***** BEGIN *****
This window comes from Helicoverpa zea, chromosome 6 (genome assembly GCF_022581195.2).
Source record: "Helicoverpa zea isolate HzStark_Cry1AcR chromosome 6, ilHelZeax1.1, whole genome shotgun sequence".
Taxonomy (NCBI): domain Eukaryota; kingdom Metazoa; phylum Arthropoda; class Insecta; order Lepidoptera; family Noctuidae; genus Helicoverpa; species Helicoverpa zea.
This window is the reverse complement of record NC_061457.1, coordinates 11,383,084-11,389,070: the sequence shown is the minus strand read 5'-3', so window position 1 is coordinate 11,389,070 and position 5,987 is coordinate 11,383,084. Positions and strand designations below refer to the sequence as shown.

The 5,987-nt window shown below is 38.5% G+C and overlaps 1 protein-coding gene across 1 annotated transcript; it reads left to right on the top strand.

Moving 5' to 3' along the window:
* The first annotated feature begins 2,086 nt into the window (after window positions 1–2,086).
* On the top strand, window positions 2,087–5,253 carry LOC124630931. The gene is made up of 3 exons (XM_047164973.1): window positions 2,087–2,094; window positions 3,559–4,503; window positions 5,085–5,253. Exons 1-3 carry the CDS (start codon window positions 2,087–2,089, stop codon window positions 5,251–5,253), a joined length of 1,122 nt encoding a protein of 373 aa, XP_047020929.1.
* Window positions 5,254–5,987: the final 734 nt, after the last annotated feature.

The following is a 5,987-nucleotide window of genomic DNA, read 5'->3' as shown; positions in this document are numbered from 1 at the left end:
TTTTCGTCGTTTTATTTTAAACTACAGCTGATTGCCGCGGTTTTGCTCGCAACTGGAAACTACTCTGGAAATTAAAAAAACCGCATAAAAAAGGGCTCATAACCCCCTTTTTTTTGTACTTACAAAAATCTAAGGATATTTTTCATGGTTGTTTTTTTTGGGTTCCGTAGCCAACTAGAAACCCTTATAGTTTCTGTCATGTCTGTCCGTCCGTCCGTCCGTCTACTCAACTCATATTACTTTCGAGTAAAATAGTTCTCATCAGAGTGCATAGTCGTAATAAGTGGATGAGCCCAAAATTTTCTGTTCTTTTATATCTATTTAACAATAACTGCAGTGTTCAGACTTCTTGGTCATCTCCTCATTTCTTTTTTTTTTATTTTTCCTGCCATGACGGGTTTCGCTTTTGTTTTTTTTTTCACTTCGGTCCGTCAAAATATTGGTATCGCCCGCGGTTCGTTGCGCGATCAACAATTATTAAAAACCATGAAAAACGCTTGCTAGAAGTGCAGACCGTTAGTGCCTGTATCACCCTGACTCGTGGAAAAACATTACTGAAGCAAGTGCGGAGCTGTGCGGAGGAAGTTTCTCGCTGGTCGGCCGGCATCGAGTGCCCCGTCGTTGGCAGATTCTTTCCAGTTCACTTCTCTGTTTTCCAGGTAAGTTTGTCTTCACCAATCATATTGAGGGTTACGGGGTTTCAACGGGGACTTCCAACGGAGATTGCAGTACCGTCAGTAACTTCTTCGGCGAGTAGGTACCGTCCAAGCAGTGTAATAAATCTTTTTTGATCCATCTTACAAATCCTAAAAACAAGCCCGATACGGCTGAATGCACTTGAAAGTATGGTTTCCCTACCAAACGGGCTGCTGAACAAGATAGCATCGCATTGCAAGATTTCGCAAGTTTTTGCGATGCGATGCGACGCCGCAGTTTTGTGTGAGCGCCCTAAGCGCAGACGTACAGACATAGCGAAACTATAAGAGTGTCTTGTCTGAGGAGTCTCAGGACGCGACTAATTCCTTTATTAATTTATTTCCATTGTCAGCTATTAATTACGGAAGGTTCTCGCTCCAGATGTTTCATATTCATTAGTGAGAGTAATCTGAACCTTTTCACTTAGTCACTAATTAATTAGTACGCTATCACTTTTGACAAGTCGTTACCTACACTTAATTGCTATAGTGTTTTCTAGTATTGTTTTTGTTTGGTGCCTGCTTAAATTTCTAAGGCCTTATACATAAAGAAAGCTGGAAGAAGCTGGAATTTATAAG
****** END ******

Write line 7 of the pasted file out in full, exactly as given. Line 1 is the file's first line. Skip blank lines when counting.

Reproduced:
* The first annotated feature begins 2,086 nt into the window (after window positions 1–2,086).